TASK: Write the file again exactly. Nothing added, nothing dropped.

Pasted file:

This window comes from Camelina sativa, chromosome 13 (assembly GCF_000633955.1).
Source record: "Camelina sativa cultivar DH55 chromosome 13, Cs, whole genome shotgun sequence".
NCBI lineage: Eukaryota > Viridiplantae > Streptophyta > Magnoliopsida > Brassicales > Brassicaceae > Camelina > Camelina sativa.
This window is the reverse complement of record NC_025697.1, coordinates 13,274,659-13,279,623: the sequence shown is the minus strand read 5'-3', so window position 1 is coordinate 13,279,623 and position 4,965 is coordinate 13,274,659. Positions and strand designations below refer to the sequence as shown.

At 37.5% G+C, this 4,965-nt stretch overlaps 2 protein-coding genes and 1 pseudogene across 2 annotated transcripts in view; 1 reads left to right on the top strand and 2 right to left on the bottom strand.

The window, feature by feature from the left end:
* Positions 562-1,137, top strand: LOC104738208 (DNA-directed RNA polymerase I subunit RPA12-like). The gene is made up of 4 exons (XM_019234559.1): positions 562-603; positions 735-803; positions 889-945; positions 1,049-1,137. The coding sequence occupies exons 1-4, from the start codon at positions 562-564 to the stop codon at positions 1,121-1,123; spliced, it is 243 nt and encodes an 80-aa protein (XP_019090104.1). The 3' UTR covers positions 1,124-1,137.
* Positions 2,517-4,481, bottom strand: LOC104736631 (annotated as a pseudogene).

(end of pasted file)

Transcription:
This window comes from Camelina sativa, chromosome 13 (assembly GCF_000633955.1).
Source record: "Camelina sativa cultivar DH55 chromosome 13, Cs, whole genome shotgun sequence".
NCBI lineage: Eukaryota > Viridiplantae > Streptophyta > Magnoliopsida > Brassicales > Brassicaceae > Camelina > Camelina sativa.
This window is the reverse complement of record NC_025697.1, coordinates 13,274,659-13,279,623: the sequence shown is the minus strand read 5'-3', so window position 1 is coordinate 13,279,623 and position 4,965 is coordinate 13,274,659. Positions and strand designations below refer to the sequence as shown.

At 37.5% G+C, this 4,965-nt stretch overlaps 2 protein-coding genes and 1 pseudogene across 2 annotated transcripts in view; 1 reads left to right on the top strand and 2 right to left on the bottom strand.

The window, feature by feature from the left end:
* Positions 562-1,137, top strand: LOC104738208 (DNA-directed RNA polymerase I subunit RPA12-like). The gene is made up of 4 exons (XM_019234559.1): positions 562-603; positions 735-803; positions 889-945; positions 1,049-1,137. The coding sequence occupies exons 1-4, from the start codon at positions 562-564 to the stop codon at positions 1,121-1,123; spliced, it is 243 nt and encodes an 80-aa protein (XP_019090104.1). The 3' UTR covers positions 1,124-1,137.
* Positions 2,517-4,481, bottom strand: LOC104736631 (annotated as a pseudogene).